Chunky bean and tomato soup

This was created on a cold dark January day.   You can leave it chunky like a stew as in the photo, or whizz up to be smooth as in the recipe write up.  

Smaller portions make a great sauce for pasta with a little creme fraich / sour cream & parmesan. 


  • 2 tbsp rapeseed or coconut oil
  • 1 large red onion, chopped
  • 2 celery sticks, chopped
  • 3 large garlic cloves, chopped
  • 2 large carrots, chopped
  • 2 peppers red, yellow or orange
  • 2 large fresh tomatoes
  • 2 tbsp low salt soy sauce (or Worcester)
  • 2 tins of chopped tomatoes
  • 1/2 bag of kale
  • Optional—1 veg stock cube
  • 1 tbsp nutritional yeast
  • 2 tins of your choice of beans.  I used aduki and cannellini
  • Herbs—your choice, I used 2 tsp dried mixed plus 2 bay leaves, & 3 sprigs of thyme
  • Seasoning


  1. In your largest saucepan gently heat the oil.
  2. Add the onion, soften for 5 minutes, then add the celery & garlic. Fry  gently for another 5 minutes.
  3. Add the rest of the veg apart from the kale. Stir well. Season.
  4. Add the stock cube if using, the chopped tomatoes + refill each tin once with water & add that too.
  5. Bring to a gentle simmer.
  6. Add the herbs, soy sauce and nutritional yeast.
  7. Simmer gently until the veg is soft—probably 30 minutes.
  8. Open the tinned beans, rinse and drain well.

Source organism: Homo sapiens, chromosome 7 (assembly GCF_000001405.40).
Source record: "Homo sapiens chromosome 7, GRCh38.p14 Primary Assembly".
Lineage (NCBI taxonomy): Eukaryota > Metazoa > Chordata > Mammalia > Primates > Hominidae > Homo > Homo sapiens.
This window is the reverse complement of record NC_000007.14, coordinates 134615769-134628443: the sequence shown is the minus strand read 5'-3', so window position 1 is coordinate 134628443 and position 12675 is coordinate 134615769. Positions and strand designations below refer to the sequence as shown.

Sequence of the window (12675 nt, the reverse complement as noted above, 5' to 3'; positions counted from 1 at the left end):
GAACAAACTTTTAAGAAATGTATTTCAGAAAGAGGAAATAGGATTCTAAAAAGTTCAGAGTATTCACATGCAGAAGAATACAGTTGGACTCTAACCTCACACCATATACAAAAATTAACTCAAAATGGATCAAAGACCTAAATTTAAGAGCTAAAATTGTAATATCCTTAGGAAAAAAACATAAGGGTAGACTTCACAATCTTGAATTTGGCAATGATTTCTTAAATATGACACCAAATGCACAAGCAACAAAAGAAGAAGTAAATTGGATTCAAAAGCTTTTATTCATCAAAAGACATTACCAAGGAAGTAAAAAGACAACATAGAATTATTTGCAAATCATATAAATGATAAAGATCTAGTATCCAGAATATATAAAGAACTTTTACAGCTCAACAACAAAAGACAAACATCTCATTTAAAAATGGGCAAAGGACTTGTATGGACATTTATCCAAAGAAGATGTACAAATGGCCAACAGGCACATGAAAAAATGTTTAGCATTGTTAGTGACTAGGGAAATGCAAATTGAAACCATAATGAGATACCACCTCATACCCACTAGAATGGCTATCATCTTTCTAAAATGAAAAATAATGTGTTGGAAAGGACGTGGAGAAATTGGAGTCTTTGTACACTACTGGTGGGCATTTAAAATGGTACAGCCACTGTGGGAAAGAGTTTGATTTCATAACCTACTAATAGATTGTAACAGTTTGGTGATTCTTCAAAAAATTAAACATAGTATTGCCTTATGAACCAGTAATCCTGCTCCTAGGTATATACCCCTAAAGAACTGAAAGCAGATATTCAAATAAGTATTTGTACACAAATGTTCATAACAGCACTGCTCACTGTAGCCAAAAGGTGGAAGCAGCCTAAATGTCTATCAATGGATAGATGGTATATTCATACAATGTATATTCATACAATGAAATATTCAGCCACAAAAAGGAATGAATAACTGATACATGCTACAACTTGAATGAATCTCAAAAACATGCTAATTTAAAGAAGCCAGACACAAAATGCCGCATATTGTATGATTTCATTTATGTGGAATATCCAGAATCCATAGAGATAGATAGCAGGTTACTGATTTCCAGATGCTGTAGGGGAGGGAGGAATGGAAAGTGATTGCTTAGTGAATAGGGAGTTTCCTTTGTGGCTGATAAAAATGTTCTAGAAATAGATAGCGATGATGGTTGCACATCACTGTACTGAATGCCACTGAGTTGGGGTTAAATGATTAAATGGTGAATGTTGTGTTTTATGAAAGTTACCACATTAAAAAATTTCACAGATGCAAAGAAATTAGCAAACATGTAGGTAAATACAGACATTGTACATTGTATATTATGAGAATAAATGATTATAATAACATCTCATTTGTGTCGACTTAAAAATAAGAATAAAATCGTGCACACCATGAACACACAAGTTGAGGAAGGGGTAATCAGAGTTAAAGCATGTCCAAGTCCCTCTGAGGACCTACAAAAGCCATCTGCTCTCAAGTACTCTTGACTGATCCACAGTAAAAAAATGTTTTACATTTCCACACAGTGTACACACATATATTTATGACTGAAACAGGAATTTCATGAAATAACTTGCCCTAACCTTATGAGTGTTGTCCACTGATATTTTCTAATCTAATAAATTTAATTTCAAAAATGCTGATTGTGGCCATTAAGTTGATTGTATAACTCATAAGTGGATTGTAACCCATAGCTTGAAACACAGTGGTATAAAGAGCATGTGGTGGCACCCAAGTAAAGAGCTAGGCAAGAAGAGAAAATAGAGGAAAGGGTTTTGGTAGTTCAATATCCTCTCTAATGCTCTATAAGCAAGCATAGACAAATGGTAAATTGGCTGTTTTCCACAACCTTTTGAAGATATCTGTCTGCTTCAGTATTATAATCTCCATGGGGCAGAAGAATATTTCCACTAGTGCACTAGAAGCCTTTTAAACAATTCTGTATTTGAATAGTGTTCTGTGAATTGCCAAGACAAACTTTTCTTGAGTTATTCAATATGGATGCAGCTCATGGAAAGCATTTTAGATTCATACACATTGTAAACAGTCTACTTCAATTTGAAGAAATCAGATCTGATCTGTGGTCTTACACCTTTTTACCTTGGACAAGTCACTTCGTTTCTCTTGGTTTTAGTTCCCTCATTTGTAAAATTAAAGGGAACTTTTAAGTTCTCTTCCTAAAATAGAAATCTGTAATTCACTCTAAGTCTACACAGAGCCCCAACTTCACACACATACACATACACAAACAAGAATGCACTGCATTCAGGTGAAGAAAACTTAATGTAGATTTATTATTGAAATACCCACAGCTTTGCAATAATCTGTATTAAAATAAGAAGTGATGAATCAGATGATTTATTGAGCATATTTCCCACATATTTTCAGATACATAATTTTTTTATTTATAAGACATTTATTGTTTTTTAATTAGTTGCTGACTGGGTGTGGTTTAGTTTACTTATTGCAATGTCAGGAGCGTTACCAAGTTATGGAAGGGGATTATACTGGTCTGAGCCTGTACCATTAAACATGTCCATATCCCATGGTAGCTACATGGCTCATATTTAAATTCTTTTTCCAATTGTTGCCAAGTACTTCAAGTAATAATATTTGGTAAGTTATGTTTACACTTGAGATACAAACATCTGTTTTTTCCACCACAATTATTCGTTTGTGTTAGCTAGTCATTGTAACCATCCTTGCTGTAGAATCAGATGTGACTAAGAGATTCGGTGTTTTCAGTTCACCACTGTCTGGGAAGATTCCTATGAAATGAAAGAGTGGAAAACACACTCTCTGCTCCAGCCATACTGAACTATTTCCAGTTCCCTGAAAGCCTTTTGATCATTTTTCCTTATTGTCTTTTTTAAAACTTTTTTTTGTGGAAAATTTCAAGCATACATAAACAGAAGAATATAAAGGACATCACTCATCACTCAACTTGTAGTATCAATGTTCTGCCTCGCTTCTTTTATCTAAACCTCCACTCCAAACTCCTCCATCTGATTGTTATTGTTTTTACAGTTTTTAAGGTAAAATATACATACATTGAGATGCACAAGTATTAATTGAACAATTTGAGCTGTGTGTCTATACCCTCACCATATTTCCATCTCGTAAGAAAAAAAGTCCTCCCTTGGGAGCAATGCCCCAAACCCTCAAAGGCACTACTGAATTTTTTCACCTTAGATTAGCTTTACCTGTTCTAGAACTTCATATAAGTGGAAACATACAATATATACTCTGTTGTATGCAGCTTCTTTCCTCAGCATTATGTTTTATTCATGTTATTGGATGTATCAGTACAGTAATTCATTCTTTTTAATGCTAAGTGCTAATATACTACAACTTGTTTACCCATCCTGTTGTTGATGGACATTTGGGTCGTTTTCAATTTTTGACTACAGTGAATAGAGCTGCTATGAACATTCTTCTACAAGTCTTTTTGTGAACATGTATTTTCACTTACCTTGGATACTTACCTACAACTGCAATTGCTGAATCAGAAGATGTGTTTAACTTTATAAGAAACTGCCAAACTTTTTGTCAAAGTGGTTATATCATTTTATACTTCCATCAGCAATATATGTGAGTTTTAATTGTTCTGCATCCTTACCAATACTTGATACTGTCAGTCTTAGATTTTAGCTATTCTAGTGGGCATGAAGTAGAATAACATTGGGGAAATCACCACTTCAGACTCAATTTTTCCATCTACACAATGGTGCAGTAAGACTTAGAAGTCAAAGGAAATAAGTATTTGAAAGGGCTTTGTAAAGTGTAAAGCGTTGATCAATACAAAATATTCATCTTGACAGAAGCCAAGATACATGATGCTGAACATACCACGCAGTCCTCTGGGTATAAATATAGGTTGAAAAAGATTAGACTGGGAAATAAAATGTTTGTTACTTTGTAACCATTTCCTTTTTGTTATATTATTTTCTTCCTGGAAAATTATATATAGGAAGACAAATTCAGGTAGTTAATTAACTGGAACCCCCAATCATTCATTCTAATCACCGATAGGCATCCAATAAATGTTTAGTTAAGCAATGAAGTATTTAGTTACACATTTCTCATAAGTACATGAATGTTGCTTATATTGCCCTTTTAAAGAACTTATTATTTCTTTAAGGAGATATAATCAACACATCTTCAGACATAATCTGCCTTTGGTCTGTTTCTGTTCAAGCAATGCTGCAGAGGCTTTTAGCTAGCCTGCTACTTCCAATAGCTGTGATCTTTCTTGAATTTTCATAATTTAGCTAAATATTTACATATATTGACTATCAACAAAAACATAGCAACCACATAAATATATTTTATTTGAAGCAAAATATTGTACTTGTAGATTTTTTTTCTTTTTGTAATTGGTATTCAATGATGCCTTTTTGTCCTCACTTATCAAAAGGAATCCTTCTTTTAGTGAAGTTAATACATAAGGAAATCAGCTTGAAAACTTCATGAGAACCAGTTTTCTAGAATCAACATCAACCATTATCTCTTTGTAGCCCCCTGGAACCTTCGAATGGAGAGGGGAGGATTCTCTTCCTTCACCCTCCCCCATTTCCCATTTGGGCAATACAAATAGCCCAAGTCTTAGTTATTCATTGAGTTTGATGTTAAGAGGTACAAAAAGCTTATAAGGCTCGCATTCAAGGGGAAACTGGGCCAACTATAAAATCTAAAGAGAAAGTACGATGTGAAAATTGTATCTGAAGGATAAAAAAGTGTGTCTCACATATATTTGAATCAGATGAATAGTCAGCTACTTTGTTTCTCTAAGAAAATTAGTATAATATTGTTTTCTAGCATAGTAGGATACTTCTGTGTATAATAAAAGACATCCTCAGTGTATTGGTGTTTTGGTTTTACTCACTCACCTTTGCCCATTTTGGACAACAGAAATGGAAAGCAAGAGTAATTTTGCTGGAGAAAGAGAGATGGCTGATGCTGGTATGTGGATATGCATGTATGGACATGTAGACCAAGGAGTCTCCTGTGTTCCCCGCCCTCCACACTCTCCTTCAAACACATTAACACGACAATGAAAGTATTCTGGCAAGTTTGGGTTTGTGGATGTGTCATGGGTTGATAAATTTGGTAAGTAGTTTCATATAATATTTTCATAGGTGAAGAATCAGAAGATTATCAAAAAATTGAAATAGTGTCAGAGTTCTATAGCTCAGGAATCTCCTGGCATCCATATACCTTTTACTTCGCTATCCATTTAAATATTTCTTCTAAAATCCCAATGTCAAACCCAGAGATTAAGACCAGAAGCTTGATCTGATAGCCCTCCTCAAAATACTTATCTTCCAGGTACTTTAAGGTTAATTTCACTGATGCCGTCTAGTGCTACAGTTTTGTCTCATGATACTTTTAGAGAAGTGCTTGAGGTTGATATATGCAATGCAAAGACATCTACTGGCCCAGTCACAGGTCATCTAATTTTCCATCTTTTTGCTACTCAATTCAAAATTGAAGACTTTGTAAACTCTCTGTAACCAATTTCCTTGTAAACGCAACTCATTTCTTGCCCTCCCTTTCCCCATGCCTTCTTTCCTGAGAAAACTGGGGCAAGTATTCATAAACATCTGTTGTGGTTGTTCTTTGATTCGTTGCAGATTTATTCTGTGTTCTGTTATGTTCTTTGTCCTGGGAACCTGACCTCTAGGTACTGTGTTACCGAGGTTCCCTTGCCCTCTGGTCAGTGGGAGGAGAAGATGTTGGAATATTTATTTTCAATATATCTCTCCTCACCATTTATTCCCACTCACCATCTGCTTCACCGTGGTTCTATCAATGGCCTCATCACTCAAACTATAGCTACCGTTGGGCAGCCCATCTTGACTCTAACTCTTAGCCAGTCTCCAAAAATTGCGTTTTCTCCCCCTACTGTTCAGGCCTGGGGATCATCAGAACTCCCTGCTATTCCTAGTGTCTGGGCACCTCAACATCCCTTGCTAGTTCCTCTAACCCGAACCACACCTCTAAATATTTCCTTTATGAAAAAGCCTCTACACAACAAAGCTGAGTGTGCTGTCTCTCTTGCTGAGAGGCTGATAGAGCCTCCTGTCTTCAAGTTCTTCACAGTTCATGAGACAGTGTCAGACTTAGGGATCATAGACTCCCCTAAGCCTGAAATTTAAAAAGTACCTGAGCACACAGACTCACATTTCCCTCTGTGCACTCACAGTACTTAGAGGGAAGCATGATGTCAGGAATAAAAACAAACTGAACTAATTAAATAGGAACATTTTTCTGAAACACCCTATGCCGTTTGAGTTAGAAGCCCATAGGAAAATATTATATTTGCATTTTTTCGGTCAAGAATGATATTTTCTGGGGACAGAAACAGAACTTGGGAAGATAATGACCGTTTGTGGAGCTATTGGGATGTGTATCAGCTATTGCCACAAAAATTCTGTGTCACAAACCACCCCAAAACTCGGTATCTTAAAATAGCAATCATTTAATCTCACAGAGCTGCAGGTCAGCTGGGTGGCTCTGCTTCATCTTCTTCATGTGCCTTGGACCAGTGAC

9. Add the beans & kale to the saucepan, put the lid back on simmer for 5 minutes. Then turn the heat off if cooked enough for your liking.
  10. Fish out any fresh herbs & bay leaves you can’t be blended.
  11. Add the beans, then whizz with a hand blender. Season.   Add more water if too thick, if too watery you can continue to cook with the lid off to thicken.
  12. Enjoy fresh, or will happily keep in the fridge for 2 days.  Freezes brilliantly too. 



Ready In:

About an hour

Good For:


Health Benefits

Tomatoes (passata) are rich in Vits A & C + minerals such as calcium, phosphorous, potassium & sodium.  Great for the heart & detoxifying the blood & strengthening digestion. 

Probably best known though is the amount of lycopene they contain, which increases in cooking tomatoes.  This powerful anti-oxidant is thought to help reduce the bad cholesterol & be effective in cancer prevention.

Beans & lentils  Great for the heart, steadying blood sugar levels, satiety levels and energy, fibre. They have high levels of polyphenols in the darker beans, and count as 1 of your 5 a day.  High in folate, manganese, magnesium, phosphorous, copper & iron.

Herbs – antioxidant, anti-inflammatory,  anticarcinogenic, glucose & cholesterol-lowering activities, as well as properties that improve the brain function & mood.

Leafy green vegetables— arguably the most important part of a healthy diet, packed with vitamins, minerals & fibre but low in calories.


Low Sugar






Gluten Free

National Centre for Eating Disorders
Healthy Minds Club
UK Health Coaches
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